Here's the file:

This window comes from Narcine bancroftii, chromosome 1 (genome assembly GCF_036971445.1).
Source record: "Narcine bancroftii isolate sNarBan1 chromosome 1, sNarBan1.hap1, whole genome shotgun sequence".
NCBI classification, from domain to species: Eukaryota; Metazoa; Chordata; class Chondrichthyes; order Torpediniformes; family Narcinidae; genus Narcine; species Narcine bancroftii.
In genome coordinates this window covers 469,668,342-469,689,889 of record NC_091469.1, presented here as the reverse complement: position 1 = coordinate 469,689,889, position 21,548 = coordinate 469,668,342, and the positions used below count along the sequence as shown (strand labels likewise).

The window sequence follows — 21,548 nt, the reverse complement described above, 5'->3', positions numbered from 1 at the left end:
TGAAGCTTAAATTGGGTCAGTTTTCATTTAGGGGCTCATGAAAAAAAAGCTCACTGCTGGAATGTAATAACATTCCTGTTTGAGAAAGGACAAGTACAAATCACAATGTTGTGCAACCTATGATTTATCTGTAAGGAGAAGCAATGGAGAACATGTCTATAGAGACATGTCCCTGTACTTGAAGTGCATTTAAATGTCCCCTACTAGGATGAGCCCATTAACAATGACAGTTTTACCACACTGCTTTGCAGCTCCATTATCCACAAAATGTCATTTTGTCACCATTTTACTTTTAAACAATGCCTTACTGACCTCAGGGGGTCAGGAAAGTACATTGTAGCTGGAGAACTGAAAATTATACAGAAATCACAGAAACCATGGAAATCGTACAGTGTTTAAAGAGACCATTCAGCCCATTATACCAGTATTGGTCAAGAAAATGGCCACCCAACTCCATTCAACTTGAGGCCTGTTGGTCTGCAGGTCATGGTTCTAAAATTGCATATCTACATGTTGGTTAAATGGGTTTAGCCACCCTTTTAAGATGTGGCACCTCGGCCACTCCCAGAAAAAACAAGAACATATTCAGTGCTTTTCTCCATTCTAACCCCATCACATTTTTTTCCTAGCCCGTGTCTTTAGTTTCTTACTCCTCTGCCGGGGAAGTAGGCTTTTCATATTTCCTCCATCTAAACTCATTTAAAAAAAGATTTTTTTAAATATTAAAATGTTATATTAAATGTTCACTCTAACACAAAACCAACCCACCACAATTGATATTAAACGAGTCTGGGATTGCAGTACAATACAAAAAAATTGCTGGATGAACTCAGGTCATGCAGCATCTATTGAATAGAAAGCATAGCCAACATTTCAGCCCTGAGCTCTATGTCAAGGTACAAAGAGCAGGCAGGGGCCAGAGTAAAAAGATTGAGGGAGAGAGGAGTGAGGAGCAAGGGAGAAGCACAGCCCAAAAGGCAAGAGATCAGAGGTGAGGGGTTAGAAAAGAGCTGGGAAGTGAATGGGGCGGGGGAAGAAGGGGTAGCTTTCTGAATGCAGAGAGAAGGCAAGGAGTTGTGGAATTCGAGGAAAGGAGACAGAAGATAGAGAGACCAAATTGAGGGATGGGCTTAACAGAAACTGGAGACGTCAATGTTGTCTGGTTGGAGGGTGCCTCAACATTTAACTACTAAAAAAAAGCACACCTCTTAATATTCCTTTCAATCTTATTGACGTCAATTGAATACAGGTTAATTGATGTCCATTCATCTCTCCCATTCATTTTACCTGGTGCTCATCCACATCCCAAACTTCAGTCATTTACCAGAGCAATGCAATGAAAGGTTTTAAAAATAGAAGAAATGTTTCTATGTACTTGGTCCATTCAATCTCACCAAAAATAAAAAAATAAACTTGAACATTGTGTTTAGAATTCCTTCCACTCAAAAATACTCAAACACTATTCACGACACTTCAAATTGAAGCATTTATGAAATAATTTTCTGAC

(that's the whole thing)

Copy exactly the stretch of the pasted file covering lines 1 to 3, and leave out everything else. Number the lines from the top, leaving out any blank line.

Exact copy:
This window comes from Narcine bancroftii, chromosome 1 (genome assembly GCF_036971445.1).
Source record: "Narcine bancroftii isolate sNarBan1 chromosome 1, sNarBan1.hap1, whole genome shotgun sequence".
NCBI classification, from domain to species: Eukaryota; Metazoa; Chordata; class Chondrichthyes; order Torpediniformes; family Narcinidae; genus Narcine; species Narcine bancroftii.